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Monday, January 16, 2012

Why student associations selections/competition rankings methology need to be opaque

Days after the final selection process of a IIMA 'elite' club was done, I noticed emails from unsuccessful applicants asking for the evaluation criteria and/or their performance during the process. My first impulse was to reply with a frank response, but then deeper reflection and some discussion with other club members led me to the conclusion that 'Silence was golden' in this case.

Supreme Court judges have famously said that 'sunlight is the best disinfectant', or that transparency is the best way to ensure a clean and healthy system. Well, that is fine but only till a point. For some 'club goods' like higher education, club memberships,  etc, the demand will invariably outstrip any possible supply by far. And rather than judge the intrinsic value of the good/their own suitability for it, applicants follow herd mentality and apply en-masse for that. Now, the best the selecting person(s) can do is to widely list their expectations from candidates, activities etc. But to enumerate their desired profile down to the finest detail like marking scheme, candidate performance etc, is going too far. Once someone releases information publicly, that can be ground for challenge under some law. Allocation decisions necessarily are arbitrary, and involve some degree of discretion/judgement/public policy. Disclosing the basis of that would lead to delaying tactics(filing PILs), gaming the system(Kota like coaching hubs) etc. And disclosing applicant results may lead to bitterness against the evaluators, which is much more impactful in a student body selection where the evaluators are likely to be one's own seniors.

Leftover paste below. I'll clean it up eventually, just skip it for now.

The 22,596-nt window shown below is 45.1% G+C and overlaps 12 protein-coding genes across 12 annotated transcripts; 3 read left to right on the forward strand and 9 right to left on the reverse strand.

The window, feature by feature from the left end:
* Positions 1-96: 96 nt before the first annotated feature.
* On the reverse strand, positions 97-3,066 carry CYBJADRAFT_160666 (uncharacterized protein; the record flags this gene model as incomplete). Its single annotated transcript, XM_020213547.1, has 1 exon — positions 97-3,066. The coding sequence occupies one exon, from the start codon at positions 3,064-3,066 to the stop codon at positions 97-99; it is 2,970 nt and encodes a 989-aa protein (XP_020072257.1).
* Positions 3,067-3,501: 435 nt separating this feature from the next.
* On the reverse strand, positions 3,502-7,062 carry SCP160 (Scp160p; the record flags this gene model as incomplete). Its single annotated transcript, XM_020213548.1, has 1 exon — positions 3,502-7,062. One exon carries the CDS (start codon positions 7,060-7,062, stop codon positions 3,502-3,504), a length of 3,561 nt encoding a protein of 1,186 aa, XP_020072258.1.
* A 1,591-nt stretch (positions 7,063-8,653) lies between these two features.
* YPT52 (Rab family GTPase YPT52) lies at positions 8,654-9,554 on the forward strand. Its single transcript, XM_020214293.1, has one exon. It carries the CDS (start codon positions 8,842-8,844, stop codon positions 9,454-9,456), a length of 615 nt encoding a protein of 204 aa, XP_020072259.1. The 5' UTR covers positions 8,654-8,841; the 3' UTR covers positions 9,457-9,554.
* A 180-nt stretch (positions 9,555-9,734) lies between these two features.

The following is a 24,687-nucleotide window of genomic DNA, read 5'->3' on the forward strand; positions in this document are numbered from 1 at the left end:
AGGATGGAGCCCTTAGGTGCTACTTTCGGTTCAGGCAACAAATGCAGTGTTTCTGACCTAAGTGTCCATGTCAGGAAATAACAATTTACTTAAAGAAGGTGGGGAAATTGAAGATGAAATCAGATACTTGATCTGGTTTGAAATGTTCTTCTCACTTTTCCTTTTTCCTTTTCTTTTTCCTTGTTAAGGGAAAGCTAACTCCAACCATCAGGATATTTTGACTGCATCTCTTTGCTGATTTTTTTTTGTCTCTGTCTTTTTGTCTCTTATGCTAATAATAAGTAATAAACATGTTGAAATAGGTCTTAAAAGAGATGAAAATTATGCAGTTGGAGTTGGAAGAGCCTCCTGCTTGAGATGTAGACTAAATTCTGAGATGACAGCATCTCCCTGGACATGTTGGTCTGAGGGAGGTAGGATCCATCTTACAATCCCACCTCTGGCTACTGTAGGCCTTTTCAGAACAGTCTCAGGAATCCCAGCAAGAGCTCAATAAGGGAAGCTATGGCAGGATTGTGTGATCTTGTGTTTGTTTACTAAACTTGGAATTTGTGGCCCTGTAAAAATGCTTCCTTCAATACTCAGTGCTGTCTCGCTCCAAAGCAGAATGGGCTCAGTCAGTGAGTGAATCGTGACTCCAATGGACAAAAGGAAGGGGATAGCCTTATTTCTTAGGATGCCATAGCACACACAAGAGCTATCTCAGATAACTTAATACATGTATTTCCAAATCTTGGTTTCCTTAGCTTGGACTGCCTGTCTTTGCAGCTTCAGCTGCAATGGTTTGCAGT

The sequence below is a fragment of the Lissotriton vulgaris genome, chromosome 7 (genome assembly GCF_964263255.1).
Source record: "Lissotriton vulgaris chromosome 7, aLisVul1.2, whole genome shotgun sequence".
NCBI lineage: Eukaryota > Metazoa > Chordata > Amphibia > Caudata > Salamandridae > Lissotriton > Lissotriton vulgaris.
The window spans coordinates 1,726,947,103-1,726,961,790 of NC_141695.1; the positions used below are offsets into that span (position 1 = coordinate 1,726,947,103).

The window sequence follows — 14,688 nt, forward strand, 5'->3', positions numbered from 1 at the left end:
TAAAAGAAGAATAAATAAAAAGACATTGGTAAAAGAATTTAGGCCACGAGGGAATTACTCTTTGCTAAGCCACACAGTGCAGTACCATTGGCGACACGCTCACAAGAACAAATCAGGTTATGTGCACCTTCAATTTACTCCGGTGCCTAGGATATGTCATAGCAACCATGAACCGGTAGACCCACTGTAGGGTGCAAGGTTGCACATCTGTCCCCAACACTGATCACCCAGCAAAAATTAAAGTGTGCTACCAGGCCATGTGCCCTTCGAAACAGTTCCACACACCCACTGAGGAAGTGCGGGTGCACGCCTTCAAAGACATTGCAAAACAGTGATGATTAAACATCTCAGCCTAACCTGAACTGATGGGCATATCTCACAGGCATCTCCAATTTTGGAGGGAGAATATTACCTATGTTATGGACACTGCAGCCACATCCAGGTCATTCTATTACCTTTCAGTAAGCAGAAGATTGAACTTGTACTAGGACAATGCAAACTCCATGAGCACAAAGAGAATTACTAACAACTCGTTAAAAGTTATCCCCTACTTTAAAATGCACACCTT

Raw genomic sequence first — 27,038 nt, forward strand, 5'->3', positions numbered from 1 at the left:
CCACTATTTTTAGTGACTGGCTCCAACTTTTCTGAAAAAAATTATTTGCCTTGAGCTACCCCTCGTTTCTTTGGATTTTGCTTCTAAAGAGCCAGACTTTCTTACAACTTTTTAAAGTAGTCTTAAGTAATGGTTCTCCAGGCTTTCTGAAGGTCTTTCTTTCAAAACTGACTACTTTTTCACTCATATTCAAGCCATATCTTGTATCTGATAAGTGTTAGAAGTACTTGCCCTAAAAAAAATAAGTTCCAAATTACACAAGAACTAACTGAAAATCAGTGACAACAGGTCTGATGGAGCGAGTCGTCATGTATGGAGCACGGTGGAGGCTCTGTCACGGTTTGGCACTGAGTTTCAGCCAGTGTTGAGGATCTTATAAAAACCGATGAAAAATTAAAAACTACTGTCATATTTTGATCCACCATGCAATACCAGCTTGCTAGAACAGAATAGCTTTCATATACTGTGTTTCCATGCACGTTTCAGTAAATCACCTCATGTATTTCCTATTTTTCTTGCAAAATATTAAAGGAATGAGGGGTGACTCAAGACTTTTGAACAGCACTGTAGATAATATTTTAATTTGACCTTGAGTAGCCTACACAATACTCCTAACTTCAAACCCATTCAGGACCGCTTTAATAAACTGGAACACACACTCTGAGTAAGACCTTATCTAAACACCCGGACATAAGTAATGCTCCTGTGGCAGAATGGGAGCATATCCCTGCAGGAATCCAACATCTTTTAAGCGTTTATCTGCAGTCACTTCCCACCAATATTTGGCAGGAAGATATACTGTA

And the same is true for competitions. Releasing the detailed methodology AND the final scores sheet, would takeaway the discretion from the organizers/judges to tweak the ranking approach in the last minute. Also, disgruntled elements could point at selective components to buttress their case for better rankings, and point fingers at organizers. So for the above reasons, this post title seems justified, in larger good.

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